At Paris, from the printing house of Louis Cellot, Rue Dauphine


{HRJ: This next page is present in the more extensive text, i.e., the one that also includes the poem.}


Plusieurs personnes ont sans doute connoissance de l'avanture de Grandjean dont la Cour de Parlement de Paris vient de rompre le mariage dans lequel il vivoit depuis trois ans.


Many people are undoubtedly aware of Grandjean's predicament, whose marriage, in which he had been living for three years, has just been broken off by the Court of Parliament in Paris.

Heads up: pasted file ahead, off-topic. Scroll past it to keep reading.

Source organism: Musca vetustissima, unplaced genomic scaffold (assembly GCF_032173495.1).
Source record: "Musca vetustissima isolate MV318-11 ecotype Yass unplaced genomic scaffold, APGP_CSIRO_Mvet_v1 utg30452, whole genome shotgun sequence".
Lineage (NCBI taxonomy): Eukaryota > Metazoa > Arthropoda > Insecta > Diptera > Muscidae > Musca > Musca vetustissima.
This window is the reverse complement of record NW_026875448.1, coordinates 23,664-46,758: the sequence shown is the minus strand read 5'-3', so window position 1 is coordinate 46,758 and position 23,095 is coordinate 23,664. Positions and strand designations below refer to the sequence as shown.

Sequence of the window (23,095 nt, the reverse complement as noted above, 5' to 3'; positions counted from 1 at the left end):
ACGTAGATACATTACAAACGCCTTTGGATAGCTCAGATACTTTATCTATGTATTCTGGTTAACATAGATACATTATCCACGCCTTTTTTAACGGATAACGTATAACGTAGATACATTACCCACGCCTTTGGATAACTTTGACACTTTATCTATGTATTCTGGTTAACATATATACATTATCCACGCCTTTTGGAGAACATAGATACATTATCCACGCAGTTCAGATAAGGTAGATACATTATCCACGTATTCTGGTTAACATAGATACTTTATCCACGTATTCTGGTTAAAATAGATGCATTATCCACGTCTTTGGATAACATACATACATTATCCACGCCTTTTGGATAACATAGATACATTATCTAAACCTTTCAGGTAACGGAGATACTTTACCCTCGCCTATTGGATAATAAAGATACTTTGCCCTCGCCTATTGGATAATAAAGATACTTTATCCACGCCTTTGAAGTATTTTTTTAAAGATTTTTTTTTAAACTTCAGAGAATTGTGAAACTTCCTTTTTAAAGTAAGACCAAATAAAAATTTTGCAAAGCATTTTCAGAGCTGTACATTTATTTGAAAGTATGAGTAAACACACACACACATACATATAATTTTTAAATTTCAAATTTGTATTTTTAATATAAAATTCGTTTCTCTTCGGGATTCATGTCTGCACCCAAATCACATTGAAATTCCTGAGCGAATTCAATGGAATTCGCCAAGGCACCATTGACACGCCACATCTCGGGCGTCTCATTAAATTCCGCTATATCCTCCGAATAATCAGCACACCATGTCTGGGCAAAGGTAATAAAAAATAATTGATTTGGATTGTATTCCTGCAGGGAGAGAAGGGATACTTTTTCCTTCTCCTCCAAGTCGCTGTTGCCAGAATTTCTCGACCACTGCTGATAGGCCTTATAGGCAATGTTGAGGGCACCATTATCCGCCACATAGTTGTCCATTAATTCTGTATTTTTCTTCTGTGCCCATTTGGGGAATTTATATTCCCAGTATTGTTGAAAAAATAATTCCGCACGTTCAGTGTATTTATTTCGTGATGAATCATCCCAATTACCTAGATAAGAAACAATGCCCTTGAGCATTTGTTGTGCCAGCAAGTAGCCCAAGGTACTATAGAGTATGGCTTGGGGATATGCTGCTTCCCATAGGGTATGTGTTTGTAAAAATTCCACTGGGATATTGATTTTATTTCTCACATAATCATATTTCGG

C'est ici un exemple des jeux de la nature, mais des plus frapans, Le rapport des Chirurgiens prouve qu'il étoit capable de sentir & de faire éprouver à une femme ces douces émotions qui accompagnent la jouissance; mais sans pouvoir de sa part achever l'intention de la nature.

This is an example of nature's games, but one of the most frightening. The surgeons' report proves that he was capable of feeling and making a woman experience those sweet emotions which accompany pleasure, but without being able to complete nature's intention.